7.35 a.m.: The Grey Heron is back this morning. Attracting an apex predator is a good sign that there’s plenty of life in the pond but I can’t help worrying about the effects of repeated visits on our frog and newt populations. Perhaps I should cover one end of the pond as a refuge for them. A miniature water-lily would provide some cover.
The heron leaves the pond, preens briefly then flies up to the shed roof. It cranes its neck to choose its next course for breakfast: our neighbours’ carp.
I don’t think that this will go down well, Sean was so proud that his carp had produced a single baby this year, so I open the window and it flies off.
Strafford Arms, detail of a drawing of the Strafford Arms, the Bull Ring, Wakefield, c. 1890, by Henry Clarke. Copyright, Wakefield Historical Society, 1977.Strafford Arms, detail of a drawing of the Strafford Arms, the Bull Ring, Wakefield, c. 1890, by Henry Clarke. Copyright, Wakefield Historical Society, 1977, from the original drawings, now held by Wakefield District Libraries.Wakefield’s Strafford Arms was an impressive building in its Victorian heyday with a portico and balcony overlooking the Bull Ring. Wakefield Naturalists’ Society held its Annual Dinner there on Tuesday, 16th May, 1876. Described as ‘an intellectual entertainment’, the evening started with a ‘most substantial meal’ supplied by hosts Mr and Mrs Coggin and rounded off with at least nine toasts and responses; luckily the Wakefield Magistrates had already granted an extension of the licensing hours.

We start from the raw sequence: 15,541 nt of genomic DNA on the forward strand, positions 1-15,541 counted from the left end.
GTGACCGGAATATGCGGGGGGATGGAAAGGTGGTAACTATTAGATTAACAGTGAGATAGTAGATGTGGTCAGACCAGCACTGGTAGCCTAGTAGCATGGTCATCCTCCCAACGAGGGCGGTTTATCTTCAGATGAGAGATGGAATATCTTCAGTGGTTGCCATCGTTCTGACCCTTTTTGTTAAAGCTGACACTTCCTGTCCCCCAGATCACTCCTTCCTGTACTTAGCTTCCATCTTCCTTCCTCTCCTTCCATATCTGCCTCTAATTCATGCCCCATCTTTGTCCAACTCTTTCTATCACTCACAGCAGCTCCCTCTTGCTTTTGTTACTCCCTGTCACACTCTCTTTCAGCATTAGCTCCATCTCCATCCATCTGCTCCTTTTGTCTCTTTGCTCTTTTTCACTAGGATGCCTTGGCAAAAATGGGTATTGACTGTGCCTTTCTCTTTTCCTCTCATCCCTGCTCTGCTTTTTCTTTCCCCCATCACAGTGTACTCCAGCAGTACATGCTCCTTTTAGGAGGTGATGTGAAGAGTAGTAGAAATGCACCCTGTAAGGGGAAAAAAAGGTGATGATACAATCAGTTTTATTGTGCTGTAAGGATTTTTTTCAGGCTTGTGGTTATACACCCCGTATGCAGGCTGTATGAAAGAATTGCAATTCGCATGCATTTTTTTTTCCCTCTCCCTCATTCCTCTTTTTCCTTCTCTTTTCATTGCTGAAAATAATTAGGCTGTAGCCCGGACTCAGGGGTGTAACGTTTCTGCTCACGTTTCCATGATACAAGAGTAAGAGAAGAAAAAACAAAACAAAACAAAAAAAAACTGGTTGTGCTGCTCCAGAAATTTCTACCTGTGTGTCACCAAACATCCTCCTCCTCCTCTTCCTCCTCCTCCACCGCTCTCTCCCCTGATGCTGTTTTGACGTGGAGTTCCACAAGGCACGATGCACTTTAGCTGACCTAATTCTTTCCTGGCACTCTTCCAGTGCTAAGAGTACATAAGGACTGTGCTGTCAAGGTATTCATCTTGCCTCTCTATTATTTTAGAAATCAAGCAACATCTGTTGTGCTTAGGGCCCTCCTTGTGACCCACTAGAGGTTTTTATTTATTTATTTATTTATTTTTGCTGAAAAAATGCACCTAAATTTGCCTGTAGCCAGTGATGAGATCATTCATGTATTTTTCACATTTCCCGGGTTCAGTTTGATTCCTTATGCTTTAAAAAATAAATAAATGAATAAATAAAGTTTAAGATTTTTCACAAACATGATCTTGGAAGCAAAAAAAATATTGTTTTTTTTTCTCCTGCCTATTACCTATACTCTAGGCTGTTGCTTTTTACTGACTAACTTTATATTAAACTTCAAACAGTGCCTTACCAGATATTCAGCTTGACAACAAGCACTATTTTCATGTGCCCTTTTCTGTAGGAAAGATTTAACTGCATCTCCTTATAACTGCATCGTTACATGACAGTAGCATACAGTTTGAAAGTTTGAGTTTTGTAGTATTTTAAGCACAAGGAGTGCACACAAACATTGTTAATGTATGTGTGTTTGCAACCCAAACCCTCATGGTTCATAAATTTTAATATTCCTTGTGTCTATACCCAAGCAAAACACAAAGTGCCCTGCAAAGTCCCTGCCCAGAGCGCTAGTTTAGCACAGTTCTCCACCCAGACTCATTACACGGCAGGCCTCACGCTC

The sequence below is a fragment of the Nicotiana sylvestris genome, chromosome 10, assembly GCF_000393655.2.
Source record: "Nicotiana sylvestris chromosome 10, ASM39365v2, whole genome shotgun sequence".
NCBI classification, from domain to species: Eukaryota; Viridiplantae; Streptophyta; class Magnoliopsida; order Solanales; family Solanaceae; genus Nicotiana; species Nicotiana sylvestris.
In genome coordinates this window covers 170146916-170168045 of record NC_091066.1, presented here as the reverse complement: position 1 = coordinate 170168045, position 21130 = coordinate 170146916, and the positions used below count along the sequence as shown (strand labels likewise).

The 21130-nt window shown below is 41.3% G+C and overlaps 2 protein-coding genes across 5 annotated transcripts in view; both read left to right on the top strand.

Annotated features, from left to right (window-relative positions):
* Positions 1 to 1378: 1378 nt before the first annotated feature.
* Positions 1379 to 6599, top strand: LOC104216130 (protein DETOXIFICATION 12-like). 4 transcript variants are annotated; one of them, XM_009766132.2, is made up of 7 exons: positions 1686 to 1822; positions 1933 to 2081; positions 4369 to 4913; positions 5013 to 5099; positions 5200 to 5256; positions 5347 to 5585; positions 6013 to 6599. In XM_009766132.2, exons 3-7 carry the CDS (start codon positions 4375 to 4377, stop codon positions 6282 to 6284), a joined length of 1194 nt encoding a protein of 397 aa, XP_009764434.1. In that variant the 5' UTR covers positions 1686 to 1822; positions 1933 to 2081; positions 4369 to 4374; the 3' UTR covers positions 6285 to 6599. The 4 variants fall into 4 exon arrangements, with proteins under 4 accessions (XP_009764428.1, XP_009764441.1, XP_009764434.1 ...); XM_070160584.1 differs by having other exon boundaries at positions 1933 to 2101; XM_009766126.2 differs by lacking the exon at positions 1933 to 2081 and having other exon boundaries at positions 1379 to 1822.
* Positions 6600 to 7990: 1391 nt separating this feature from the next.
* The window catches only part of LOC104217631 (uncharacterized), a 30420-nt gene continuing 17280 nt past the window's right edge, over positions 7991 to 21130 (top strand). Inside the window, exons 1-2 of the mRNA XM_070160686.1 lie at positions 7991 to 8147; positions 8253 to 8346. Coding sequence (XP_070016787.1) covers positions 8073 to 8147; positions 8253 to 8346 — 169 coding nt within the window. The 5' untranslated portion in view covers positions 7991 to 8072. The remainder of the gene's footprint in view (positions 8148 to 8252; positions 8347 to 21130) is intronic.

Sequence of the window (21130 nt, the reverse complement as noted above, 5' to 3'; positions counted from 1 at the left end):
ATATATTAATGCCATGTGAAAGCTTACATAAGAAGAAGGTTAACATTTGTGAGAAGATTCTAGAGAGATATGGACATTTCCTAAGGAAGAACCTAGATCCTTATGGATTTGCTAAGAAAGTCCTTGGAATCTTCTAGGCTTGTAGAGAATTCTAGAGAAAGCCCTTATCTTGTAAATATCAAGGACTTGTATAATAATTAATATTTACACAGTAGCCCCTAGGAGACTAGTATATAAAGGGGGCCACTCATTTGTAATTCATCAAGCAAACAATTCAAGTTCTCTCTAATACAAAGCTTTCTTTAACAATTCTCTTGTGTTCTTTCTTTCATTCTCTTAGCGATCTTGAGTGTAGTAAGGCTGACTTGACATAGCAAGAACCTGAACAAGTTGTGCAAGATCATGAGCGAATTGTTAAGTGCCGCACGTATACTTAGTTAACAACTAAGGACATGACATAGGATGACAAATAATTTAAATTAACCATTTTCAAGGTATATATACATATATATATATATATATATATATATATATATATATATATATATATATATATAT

Although the Society was established in 1851 we have very few records covering its first hundred years, so an account of the evening in The Barnsley Chronicle gives a rare glimpse of the activities and ambitions of our founder members. Continue reading “A Dinner with the Naturalists”
Beneath a shield with the fleur-de-lys of Wakefield at its centre and a daisy, a beetle, a bird and a microscope in the quarters around it, the motto of the Wakefield Naturalists’ and Philosophical Society, a quotation from Juvenal’s Satires, translates as:
‘Never does nature say one thing and wisdom say another’
Wisdom wasn’t always the first consideration for the enthusiastic naturalists of the 1880s; at a summer field meeting in 1881, the president of the Society was bitten by an adder as he attempted to pick it up.
Later that year an ambitious Exhibition of Science and Fine Art, intended to be a fundraiser for the Nats and a benefit to the town, was destined to leave an enormous hole in the balance sheet of the Society, as detailed in the Twelfth Annual Report of 1883.